Below is a response I gave to Ethical Travel Magazine’s questions about security for my forth coming trip to Festival in The Desert and The Carvan Of Peace.
1) Safety, specifically my precautions.
Safety, when it comes to traveling the road less travelled, lies PRIMARILY with local knowledge and experience.
Take health. If you are seriously injured when travelling your best chance of survival lies in finding a local solution quickly. You need the people looking after you knowing how to care for you, find a local doctor and if possible organise your transport. Only in the most extreme of circumstances would your first port of call be the insurance company. Of course you need the insurance in extremis, and no one should travel without full personal travel insurance, but when you travel, wherever you are going beit to the USA, the UK or Cameroon, but especially when you are off the beaten track, your first line of defence is local. Only if all local options are impossible or too risky would you consider the medical evacuation option.
When you get to the doctor he or she can best diagnose your problem if he has specific information about what happened, what are your symptoms and some of your medical history.
Your best chances of survival have depended on local solutions and specific knowledge. Your insurance is your emergency back up.
It is similar for security.
Being warned that terrorists target airplanes and airports does nothing for our security. We can’t not fly. This sort of travel advice just induces fear. Air is still the safest form of travel. But there is a risk.
Being warned that a bomb can be made out of only 100ml of liquid gives security staff something concrete to work on and gaurd against, and this makes us safer.
With travel security, being told that: “There is a high risk of terrorist attack, and attacks can be indiscriminate”, which has been the FCO’s line on most west African countries for 3-4 years now, tells the traveller nothing. All terrorist attacks are indescriminate and therefore anywhere can have one.
This was the advice on the Mauritanian page before my first trip to that country in 2007-8. I googled terrorist incidents/attacks in Mauritania and didn’t find one. Since this Mauritania has had 2 or 3 incidents spread over a country twice the size of France that could be ascribed as “terrorist”. If we compare this to any major western country how can this be described as “high risk”?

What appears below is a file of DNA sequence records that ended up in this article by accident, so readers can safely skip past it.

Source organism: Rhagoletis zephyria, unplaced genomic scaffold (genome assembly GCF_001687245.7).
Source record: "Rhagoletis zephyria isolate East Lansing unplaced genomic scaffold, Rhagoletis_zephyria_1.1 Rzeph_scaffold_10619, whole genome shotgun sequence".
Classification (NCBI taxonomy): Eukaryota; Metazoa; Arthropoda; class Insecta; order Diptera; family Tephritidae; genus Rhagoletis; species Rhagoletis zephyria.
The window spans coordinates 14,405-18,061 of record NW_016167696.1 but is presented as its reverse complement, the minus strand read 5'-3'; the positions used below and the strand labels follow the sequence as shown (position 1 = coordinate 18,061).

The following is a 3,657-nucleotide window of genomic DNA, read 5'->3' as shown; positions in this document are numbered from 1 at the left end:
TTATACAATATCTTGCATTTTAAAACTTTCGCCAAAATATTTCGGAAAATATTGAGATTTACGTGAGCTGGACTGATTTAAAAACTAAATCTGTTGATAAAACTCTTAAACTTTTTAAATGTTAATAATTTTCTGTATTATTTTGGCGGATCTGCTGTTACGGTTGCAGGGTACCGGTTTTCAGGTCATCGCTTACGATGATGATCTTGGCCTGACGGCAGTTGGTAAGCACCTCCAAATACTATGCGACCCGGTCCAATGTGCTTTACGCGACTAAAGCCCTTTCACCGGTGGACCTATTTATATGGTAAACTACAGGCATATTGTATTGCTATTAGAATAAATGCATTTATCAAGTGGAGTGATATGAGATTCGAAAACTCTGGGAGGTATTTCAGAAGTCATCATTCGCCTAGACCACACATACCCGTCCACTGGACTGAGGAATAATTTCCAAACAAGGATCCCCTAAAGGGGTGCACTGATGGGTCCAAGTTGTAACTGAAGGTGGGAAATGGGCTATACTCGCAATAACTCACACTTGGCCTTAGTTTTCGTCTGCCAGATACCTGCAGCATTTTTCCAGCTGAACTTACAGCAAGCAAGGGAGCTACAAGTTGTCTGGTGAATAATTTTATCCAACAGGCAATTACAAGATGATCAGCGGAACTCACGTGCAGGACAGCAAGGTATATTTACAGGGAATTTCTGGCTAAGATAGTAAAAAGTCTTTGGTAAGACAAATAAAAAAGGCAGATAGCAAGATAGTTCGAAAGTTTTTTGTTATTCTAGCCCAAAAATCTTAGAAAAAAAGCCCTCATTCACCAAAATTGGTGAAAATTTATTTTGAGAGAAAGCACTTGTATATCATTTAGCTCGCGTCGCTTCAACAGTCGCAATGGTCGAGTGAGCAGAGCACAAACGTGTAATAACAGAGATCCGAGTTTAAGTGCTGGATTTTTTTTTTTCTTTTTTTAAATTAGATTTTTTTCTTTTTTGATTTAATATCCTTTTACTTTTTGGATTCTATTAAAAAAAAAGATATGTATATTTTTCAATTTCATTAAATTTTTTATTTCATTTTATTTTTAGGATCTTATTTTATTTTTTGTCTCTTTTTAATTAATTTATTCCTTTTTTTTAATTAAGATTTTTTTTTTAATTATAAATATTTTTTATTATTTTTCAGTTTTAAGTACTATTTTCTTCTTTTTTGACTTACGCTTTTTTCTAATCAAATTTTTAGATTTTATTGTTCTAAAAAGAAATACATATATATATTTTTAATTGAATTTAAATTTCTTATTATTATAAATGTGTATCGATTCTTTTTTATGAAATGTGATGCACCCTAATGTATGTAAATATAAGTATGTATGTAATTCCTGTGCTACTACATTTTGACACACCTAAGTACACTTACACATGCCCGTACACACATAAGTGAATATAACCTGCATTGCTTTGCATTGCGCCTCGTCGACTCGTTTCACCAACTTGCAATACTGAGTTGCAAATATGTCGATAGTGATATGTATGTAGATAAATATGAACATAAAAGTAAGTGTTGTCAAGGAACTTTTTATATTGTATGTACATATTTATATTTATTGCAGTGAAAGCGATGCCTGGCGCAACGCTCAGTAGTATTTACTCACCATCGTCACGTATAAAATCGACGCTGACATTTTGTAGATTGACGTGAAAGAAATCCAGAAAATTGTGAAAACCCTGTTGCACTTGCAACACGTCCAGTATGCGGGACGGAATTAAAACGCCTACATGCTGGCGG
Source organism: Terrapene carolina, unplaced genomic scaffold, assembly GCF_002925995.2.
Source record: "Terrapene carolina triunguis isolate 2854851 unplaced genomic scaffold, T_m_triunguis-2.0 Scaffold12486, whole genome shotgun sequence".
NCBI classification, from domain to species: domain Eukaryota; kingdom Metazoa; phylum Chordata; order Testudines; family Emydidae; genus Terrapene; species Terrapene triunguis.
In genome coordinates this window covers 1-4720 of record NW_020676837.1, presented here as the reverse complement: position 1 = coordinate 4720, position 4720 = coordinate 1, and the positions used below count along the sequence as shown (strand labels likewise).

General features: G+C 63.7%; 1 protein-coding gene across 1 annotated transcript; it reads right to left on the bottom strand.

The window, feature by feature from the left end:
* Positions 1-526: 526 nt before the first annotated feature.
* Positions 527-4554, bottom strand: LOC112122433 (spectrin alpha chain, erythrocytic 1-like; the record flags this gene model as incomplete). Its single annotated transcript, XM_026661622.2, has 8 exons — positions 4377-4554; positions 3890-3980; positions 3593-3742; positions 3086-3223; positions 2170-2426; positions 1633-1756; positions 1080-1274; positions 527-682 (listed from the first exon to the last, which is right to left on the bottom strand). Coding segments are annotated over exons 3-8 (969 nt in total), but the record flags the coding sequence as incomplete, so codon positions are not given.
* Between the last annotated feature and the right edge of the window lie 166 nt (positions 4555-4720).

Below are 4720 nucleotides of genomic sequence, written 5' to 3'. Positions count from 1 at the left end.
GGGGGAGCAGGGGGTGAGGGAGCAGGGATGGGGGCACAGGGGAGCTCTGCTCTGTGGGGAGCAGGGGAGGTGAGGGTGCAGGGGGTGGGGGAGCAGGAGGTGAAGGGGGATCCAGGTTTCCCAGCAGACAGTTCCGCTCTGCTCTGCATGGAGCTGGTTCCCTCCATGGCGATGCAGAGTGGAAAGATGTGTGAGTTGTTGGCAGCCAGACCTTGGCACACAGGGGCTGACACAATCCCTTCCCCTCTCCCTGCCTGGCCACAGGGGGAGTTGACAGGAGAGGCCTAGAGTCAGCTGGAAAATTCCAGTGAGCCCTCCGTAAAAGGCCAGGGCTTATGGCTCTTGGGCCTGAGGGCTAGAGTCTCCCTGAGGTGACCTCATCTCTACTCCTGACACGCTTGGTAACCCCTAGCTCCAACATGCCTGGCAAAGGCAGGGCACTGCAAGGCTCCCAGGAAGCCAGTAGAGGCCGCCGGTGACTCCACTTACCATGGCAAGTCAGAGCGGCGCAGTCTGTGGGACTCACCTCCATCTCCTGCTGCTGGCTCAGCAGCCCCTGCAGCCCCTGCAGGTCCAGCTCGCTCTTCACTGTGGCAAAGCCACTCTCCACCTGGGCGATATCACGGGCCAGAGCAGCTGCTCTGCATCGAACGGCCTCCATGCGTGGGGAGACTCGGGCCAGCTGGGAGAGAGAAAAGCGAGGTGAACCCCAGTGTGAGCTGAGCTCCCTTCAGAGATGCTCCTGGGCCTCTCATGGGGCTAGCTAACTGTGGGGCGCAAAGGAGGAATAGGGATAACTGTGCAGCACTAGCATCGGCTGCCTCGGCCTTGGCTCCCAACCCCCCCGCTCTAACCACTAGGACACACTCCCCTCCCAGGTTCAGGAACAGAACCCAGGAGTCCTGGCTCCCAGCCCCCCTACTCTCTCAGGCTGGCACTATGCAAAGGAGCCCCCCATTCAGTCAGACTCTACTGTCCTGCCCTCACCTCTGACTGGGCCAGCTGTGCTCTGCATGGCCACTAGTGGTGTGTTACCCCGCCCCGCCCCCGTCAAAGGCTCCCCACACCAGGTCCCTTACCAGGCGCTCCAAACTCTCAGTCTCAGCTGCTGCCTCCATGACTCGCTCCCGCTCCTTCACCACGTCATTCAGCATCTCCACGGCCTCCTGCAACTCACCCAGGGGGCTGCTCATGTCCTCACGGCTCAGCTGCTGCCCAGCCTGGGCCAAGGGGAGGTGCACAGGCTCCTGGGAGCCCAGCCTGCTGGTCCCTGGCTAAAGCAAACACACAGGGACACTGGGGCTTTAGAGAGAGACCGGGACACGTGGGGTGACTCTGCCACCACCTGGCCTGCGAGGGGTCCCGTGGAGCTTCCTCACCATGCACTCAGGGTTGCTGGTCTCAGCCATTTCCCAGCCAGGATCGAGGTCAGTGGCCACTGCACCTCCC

Worse than this advice being unhelpful, it actually endangers the traveller. When people become used to generalised advice, they no longer pay attention, and the cry wolf syndrome kicks in.
My precautions on the Festival In the Desert and Caravan Of peace trip, as ever, are my local contacts, my local guides and drivers, my local knowledge and experience of the specific regions through which the caravan will pass. (See below)
I may also have armed guards hired from the local military accompanying my group if concern justifies it. This is just a final precaution – really window dressing. If I felt I needed an armed guard. I would cancel the trip. But say the unthinkable happened, it provides a last line of defence and makes people feel safer perhaps. The equivalent of having an armed guard on a plane.
2) What would you want travellers to know about the situation?
Firstly that I wont run any trip if i have doubts about security. In all my 25 years experience of travelling in Africa I have had one incident when I felt out of control of my secuirty and I never want to go there again.
If a region is unsafe, you will be warned well in advance and authorities – military and police – will not let you pass.
How my experience and local contacts direct my assessment of the true security risks.
I have seven years of knowledge and experience of being responsible for other travellers in this region.
I have a 100% record of safety and success in calculating correctly the risks of taking people “down the road less travelled” and since 2008 this has included going to the north of Mali before it was impossible to go there (since 2009 authorities in Mali have not allowed tourists north of Gao).
This experience has enabled me to judge the reality of the security situation by what I see and feel to be the case on the ground.
Although the islamist invasion has increased insecurity concerns for the local people, it has arguably made travel for tourists safer in the region outside of the north, where the caravan takes place, because authorities are on the alert and the focus of the bad guys is on holding their territory. If there was any risk outside of their territory it would be to military forces, more than tourists.
Moreover they already have 10 or so hostages whom European governments are understanding that it does not help to pay their ransoms, so their motive to take hostages has been removed? There is no real ideological purpose behind the kidnappings, and with all govenments now following the same line on ransoms, the market has dried up.